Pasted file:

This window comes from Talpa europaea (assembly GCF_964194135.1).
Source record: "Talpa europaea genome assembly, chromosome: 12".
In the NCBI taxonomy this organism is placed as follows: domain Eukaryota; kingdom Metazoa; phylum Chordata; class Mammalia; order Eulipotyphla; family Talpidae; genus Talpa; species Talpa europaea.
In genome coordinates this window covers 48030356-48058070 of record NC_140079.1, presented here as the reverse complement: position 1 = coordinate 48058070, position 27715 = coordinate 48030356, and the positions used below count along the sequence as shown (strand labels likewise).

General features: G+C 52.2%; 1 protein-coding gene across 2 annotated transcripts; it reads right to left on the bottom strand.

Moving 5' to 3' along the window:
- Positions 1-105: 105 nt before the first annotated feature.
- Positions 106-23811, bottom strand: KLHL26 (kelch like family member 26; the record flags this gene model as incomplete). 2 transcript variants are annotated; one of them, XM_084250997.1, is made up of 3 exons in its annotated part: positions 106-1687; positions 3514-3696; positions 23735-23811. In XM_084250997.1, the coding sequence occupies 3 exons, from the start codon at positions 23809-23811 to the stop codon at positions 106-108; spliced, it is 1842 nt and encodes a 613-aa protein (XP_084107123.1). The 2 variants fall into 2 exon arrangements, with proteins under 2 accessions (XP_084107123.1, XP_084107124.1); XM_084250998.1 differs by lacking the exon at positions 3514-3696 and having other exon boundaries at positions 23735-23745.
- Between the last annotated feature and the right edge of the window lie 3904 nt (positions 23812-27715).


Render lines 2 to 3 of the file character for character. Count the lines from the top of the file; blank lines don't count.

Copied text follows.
Source record: "Talpa europaea genome assembly, chromosome: 12".
In the NCBI taxonomy this organism is placed as follows: domain Eukaryota; kingdom Metazoa; phylum Chordata; class Mammalia; order Eulipotyphla; family Talpidae; genus Talpa; species Talpa europaea.